Chiefs and Protectorate Administration in Colonial Gambia, 1894–1965

  • Hassoum Ceesay
Part of the Palgrave Studies in African Leadership book series (PSAL)


District chiefs represented a tangible example of African leadership during British colonial rule in Gambia. Even when the educated elite that comprised mainly Aku fell out of favor with the colonial rulers from the 1920s onwards, chiefs continued to play a very important yet little studied role in the strengthening and, ironically, the dismantling of colonial rule in Gambia. Through the Indirect Rule system perfected by Lord Lugard in Northern Nigeria from 1914, the British used the traditional leadership roles of chiefs to augment their minimal administrative capacity in their West African colonies such as Gambia. The abysmally low literacy levels in Gambia during the colonial era, coupled with the almost complete absence of communication infrastructure, such as roads or railways, and the peculiar shape of its territory, meant that British rule had to depend on traditional leadership agents, initiatives, and structures—including chiefs—to maintain a firm grip until independence in 1965.1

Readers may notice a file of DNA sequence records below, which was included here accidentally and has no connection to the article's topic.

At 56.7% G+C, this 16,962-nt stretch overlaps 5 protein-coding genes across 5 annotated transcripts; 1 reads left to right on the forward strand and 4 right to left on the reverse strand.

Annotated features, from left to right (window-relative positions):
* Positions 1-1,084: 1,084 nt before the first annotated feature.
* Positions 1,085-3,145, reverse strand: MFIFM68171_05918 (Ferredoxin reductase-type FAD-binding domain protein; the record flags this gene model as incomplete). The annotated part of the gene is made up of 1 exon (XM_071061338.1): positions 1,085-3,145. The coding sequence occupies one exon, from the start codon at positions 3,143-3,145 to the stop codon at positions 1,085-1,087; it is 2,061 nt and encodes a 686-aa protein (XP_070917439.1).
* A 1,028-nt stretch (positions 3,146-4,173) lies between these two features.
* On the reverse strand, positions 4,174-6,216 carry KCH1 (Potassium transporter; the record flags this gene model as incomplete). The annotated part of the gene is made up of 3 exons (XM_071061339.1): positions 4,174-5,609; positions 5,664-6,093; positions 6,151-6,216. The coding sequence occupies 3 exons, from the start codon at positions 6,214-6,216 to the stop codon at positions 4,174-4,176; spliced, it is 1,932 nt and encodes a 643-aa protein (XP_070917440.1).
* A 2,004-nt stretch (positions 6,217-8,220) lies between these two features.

Colonial Rule Colonial Government Legislative Council Peace Research Colonial Authority 
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Copyright information

© Baba G. Jallow 2014

Authors and Affiliations

  • Hassoum Ceesay

There are no affiliations available

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